Josh Budd Josh Budd - 1 month ago 6
SQL Question

MySQL store array which can be crossreferenced

I have a MySQL database with 3 tables,

computers (which has the following columns):

computersid (Unique Key)
Name
locationid
softwareid


locations

locationid
location
campus
buildingfloor
room


software

softwareid
softwarename
softwareversion


At the moment, I can easily work out what computers are in what location, because the locationid in computers is a single digit which corresponds to the locationid in the locations table.

What I'm struggling with is working out as a summary, what location has what software. I've been able to make a query that can find all computers with the same locationid (so all computers in a room), but I'm finding it difficult to count the same instances of software a location has, because the 'softwareid' column in the computers table is stored as a varchar array, using "#" as a deliminator. For example:

locationid 5 has the following computers with software id's:

computername: TEST1 softwareid: #1# #4# #53# #67# #32#

computername: TEST2 softwareid: #7# #1# #55# #36# #92#

computername: TEST3 softwareid: #2# 67# #7# #5# #2#

I'm struggling to think of an efficient method to sift through this data and count how many instances of software a location has, and am questioning whether my method for storing the array is correct what what I'm trying to achieve.

The output I'm aiming for, is a table that has all the distinct software in a location, along with how many computers has that software installed.

Any help or tips would be greatly appreciated; I'm new to SQL.

Answer

Oh, my my my, what a mess of a database schema! This business of creating a one-to-many relationship by putting a list of values in a string makes life hard. What you really need is a separate computer_software join table.

You have a saving grace here. You have a list of all the possible software items in their own table, and your string format is nicely delimited.

So, you can issue this SQL query (http://sqlfiddle.com/#!2/36a672/4/0) to JOIN together the computers and software tables.

SELECT c.name, c.id, s.name AS sname,s.version
  FROM software AS s
  JOIN computers AS c ON c.softwareid LIKE CONCAT('%#',s.id,'#%')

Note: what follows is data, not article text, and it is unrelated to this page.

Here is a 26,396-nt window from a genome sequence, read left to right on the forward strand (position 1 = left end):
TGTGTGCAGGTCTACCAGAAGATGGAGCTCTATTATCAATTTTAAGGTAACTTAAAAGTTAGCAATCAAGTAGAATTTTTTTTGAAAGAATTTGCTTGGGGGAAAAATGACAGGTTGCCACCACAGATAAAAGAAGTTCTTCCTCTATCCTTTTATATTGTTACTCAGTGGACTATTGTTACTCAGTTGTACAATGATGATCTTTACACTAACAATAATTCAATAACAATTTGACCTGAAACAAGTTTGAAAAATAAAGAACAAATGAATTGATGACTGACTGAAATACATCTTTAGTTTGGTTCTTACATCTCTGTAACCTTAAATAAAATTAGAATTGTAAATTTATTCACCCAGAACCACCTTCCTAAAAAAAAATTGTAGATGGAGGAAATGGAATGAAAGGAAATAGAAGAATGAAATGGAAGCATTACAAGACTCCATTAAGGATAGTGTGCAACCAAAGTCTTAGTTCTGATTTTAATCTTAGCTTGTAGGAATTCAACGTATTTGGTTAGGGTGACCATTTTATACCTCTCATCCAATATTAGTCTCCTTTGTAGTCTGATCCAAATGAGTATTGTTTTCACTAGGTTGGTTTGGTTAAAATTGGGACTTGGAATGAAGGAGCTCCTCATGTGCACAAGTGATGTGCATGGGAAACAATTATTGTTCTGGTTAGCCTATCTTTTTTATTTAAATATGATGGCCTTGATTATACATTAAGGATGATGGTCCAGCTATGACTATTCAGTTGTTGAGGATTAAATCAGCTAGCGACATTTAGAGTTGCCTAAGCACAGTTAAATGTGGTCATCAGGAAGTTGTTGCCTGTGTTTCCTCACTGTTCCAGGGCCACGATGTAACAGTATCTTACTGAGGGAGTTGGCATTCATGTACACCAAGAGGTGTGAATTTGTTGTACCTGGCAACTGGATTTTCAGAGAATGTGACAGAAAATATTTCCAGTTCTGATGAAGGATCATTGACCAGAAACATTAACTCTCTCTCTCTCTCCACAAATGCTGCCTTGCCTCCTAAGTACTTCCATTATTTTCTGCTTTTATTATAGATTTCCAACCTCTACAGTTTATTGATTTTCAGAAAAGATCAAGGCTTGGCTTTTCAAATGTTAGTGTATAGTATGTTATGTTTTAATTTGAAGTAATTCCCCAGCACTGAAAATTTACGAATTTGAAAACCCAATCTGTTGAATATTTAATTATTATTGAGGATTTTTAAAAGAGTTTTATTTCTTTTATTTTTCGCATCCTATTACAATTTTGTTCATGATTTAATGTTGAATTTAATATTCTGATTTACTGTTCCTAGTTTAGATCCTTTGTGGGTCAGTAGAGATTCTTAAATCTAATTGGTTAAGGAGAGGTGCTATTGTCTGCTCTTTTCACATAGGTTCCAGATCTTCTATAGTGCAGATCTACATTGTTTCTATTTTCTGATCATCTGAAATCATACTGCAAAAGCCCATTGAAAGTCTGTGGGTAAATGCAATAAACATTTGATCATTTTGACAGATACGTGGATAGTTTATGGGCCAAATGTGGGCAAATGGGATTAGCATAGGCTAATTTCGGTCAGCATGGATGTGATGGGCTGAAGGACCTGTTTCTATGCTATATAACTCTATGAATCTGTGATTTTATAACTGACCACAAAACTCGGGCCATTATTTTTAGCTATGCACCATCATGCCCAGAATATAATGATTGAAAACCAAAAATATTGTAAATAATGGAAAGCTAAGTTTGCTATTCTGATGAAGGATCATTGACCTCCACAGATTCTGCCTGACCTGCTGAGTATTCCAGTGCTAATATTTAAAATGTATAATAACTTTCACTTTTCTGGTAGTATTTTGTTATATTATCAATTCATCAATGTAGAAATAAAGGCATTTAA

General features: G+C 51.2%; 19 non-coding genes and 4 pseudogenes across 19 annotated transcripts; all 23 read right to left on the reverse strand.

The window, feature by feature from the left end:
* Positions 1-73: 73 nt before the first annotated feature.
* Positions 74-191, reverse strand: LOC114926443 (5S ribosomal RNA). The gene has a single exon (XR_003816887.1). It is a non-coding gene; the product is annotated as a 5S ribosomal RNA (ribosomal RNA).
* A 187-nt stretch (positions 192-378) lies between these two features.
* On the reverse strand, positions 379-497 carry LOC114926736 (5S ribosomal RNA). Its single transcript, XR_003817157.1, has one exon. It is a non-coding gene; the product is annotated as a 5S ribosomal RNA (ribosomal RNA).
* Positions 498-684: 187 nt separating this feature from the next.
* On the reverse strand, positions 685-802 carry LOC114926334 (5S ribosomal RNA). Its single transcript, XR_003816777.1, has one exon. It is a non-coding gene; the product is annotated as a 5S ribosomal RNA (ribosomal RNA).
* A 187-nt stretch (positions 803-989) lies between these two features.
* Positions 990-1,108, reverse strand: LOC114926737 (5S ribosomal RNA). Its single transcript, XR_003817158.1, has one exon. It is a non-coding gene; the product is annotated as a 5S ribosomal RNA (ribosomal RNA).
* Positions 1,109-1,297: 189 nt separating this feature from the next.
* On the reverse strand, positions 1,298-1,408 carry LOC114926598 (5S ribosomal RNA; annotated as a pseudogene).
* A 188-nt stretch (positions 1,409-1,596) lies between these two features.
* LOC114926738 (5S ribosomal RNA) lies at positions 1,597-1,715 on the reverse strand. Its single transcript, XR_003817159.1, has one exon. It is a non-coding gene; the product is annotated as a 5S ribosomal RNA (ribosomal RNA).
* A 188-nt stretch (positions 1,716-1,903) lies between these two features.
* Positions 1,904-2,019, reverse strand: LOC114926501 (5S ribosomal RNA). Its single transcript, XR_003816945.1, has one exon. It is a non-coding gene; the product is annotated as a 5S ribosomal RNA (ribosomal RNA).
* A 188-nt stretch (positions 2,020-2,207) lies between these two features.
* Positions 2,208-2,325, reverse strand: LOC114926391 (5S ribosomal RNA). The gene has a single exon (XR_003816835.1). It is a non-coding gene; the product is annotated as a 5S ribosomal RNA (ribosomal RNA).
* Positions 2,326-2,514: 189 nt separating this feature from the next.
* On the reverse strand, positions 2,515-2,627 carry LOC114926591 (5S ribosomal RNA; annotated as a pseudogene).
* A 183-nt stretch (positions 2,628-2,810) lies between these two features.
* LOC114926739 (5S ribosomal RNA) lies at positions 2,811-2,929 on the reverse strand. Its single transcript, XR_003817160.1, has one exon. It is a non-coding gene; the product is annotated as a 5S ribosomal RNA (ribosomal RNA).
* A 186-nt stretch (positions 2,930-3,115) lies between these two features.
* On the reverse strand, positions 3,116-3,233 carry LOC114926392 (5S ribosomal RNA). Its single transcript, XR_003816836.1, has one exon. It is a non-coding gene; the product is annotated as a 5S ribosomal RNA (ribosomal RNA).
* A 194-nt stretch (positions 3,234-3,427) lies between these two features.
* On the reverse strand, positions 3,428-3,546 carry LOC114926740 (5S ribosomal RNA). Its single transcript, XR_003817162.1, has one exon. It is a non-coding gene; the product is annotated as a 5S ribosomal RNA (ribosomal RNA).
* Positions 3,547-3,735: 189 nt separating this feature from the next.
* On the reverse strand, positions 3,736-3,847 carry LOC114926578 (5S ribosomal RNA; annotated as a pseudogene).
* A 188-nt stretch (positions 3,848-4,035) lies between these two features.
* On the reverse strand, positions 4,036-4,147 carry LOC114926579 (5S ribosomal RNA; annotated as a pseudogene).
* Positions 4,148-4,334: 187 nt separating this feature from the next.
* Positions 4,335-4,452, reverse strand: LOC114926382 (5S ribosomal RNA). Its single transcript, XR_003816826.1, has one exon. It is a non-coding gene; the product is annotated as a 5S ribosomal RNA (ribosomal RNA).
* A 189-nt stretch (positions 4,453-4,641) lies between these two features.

ORDER BY c.name, s.name, s.version

This will perform horribly. But, so what, it will still be faster than starting over with your design. It uses a whole lot of operations like this to match up the two tables.

    '#1# #4# #53# #67# #32#' LIKE  '%#53#%'

It uses the CONCAT() function to create strings such as '%#53#%'

So, I suggest you move forward by creating a view computers_software, with this command.

CREATE VIEW computers_software AS
    SELECT c.id AS computer_id, s.id AS software_id
    FROM software AS s
    JOIN computers AS c ON c.softwareid LIKE CONCAT('%#',s.id,'#%')

This view -- this virtual table -- this virtual join table -- contains pairs of (computer_id, software_id) values. The presence of a row means that the specified computer has the specified software.

Then to determine what software is in what location, you do this (not debugged):

SELECT L.location, s.name, s.version, COUNT(*) AS copies
  FROM location AS L
  JOIN computers AS c ON l.id = c.locationid
  JOIN computers_software AS cs ON c.id = cs.computer_id
  JOIN software AS s ON cs.software_id = s.id
 GROUP BY  L.location, s.name, s.version

Again, the trick to doing this in a sql-fluent way is to build the many-to-many relationship called computers_software. I'm suggesting you do it as a view for now.

Ordinarily an application developer would create a table like that simply because it works better. You might consider making that switch.

Comments